US Secretary of State John Kerry lays red roses to the Shrine of the Fallen, an homage to anti-government protesters who died during February clashes with anti-riot policemen in Kiev. (Agence France-Presse)
WASHINGTON — Despite the ongoing turmoil in the Ukraine, the State Department’s 2015 budget request includes halving the amount the agency earmarks for financing military equipment for the country currently facing partial occupation by Russian troops.
The 2015 request follows a trend in recent years toward reduced military aid for the Ukraine, part of the State Department’s Foreign Military Financing (FMF) program. In 2012, Ukraine received $7 million in FMF funds, which dropped to $6.7 million in 2013. While actual spending numbers aren’t available for 2014, the State Department requested only $4.2 million. In the new 2015 budget, State is requesting $2 million.
FMF funds are not meant to rapidly help a nation with its military, but to purchase US military equipment through the Foreign Military Sales process, which can take years between negotiation and congressional consultation.
But the decline in assistance to the Ukraine is notable in the midst of heightened military tension after Russian troops took control of the Crimean peninsula, even surrounding Ukrainian military installations. The numbers, however, do require some context: $2 million would buy only 2 percent of an F-35.
A State Department spokesman said the agency was unable to provide comment before publication.
Overall, the FMF program request included a roughly 5 percent drop in total funding, while keeping requests flat for the two largest recipients, Israel ($3.1 billion) and Egypt ($1.3 billion).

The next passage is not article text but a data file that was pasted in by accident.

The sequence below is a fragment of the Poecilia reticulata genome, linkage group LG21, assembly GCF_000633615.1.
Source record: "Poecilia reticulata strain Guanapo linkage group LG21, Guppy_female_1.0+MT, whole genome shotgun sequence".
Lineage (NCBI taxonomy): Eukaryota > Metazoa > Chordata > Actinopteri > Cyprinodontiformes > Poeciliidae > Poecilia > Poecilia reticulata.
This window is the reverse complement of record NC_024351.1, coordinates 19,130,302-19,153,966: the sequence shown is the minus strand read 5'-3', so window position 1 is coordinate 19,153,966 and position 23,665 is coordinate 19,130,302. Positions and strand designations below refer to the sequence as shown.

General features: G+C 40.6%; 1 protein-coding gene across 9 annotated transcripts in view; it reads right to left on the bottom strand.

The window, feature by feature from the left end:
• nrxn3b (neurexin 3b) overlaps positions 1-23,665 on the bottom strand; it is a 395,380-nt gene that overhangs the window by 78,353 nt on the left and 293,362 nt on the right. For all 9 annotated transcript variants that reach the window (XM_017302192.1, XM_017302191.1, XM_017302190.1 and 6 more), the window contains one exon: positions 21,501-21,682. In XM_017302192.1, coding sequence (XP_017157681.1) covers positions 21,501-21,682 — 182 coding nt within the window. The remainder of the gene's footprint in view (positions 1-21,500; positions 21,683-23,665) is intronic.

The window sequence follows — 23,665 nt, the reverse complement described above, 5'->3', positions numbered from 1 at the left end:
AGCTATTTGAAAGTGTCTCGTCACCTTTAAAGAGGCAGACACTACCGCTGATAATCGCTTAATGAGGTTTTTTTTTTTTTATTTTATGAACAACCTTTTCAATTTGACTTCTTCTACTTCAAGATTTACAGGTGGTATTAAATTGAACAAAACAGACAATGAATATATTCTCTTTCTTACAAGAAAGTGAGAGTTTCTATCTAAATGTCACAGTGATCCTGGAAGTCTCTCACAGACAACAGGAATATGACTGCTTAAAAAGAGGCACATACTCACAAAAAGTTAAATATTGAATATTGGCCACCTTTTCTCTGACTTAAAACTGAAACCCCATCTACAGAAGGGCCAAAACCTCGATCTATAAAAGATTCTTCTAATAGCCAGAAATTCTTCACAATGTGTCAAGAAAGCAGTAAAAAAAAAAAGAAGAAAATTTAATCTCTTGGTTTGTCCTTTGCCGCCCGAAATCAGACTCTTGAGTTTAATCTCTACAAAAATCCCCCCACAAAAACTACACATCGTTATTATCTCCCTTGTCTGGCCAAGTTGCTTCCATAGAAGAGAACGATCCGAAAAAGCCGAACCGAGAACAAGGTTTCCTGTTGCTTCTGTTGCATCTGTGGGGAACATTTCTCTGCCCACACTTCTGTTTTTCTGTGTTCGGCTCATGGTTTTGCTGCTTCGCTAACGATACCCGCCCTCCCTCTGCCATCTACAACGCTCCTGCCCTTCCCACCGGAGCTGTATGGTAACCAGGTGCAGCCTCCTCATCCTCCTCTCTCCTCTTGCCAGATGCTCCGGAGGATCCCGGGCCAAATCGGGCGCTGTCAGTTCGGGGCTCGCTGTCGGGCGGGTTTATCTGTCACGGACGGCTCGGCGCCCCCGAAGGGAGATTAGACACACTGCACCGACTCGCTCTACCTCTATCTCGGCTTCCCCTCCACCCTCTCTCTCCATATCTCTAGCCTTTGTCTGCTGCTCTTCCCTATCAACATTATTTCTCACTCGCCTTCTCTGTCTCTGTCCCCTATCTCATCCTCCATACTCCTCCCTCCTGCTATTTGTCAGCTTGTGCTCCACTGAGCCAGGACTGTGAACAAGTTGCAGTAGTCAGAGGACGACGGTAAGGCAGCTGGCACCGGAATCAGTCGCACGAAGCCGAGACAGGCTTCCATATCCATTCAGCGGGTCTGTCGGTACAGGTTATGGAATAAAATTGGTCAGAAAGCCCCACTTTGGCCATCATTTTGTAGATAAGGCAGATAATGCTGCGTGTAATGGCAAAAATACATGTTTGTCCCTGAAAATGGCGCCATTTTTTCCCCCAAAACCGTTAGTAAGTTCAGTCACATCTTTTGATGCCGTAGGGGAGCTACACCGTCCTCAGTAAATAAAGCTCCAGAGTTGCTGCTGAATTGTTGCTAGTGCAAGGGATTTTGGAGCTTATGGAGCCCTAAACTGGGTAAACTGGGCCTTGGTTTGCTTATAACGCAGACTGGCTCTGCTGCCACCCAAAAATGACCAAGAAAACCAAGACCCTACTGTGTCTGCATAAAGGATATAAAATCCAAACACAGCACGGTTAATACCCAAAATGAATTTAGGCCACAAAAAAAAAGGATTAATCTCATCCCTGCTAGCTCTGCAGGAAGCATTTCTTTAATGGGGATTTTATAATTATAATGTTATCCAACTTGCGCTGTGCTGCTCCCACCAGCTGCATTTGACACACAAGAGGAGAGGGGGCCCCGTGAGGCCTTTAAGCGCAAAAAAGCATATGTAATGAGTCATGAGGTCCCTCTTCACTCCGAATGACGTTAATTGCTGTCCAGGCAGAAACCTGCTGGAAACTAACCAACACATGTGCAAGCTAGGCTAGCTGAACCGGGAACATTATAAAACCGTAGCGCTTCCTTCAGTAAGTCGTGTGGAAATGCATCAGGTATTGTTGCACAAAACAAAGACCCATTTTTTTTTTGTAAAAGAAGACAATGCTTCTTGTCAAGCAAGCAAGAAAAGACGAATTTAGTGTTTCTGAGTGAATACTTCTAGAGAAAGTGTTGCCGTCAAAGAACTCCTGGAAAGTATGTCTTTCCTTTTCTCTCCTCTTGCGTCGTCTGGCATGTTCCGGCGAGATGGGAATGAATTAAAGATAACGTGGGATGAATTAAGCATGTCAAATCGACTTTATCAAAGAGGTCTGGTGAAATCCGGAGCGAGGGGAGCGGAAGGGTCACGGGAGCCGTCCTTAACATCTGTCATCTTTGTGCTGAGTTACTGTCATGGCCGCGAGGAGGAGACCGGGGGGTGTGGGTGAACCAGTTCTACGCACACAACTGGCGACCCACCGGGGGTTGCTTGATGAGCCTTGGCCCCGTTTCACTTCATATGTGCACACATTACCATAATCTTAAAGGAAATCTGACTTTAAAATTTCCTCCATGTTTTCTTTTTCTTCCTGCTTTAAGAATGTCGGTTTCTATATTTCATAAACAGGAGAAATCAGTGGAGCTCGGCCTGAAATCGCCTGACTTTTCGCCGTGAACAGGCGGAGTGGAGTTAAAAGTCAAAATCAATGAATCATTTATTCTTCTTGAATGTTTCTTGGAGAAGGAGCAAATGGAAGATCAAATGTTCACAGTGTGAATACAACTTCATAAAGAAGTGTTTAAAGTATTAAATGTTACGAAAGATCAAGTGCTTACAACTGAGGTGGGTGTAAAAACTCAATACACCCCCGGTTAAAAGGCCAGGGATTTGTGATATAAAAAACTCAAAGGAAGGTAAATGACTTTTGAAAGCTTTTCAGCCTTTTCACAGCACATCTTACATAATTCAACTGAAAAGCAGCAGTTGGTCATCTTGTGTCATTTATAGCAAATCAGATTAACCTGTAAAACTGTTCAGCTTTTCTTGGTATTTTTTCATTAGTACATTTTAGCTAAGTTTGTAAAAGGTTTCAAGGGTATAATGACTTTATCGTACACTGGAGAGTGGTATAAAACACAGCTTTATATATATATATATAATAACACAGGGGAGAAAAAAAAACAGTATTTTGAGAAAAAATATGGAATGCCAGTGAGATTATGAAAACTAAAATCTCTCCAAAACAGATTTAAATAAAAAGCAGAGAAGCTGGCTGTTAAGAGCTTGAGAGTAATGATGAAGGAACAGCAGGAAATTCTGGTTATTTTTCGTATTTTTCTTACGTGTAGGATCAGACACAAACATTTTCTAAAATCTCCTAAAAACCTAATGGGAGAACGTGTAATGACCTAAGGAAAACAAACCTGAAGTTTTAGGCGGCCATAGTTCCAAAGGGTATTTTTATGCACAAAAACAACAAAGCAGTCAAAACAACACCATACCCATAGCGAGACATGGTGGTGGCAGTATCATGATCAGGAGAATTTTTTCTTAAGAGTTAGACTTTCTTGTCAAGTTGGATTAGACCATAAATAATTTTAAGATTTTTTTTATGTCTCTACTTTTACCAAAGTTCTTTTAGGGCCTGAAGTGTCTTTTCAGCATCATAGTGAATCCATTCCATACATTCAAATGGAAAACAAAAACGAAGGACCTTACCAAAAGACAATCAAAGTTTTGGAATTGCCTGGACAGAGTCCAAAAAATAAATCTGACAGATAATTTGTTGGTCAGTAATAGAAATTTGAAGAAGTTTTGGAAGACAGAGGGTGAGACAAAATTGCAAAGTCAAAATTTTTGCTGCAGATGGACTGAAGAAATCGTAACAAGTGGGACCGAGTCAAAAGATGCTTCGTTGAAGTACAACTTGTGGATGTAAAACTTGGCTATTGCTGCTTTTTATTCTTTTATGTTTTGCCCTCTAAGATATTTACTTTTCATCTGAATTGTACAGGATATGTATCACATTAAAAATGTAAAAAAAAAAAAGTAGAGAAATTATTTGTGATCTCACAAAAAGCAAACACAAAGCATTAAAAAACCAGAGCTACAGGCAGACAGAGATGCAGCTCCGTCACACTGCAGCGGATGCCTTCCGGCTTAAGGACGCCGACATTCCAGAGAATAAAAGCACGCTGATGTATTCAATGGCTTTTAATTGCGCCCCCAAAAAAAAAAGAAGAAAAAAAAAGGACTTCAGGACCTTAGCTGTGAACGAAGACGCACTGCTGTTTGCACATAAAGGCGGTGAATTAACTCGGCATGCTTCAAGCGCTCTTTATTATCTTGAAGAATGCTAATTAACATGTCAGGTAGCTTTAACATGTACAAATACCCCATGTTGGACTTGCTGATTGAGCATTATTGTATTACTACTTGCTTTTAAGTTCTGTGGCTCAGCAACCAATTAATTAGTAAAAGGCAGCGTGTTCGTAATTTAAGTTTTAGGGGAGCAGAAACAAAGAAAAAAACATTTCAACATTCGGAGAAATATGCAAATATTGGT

The consistency of the Egypt request comes despite the State Department’s withholding of some funds since last summer due to concerns about the military’s control of the government and crackdown on dissent, although officials have insisted the intent is to continue to supply Egypt with arms to combat terrorism in the region.
Secretary of State John Kerry has pledged $1 billion in debt relief and financial assistance to the new government of the Ukraine as it tries to stay afloat while Russia and the US posture.
A senior administration official, talking to reporters on a conference call Tuesday, said that the budget predates the crisis in the Ukraine.
“I would just say that when we put this budget together we were basically finished before the crisis in Ukraine occurred,” the official said. “And so this budget does not reflect any special reallocation to deal with the emergency there, but we are looking at existing resources to cover the things that the secretary announced and that Secretary of Treasury Lew announced today in terms of the loan guarantee and additional programming. That’s urgent and that really can’t wait necessarily for the fiscal year ’15 budget to be enacted. We’re looking at what we have right now in our available resources to deal with that crisis.” ■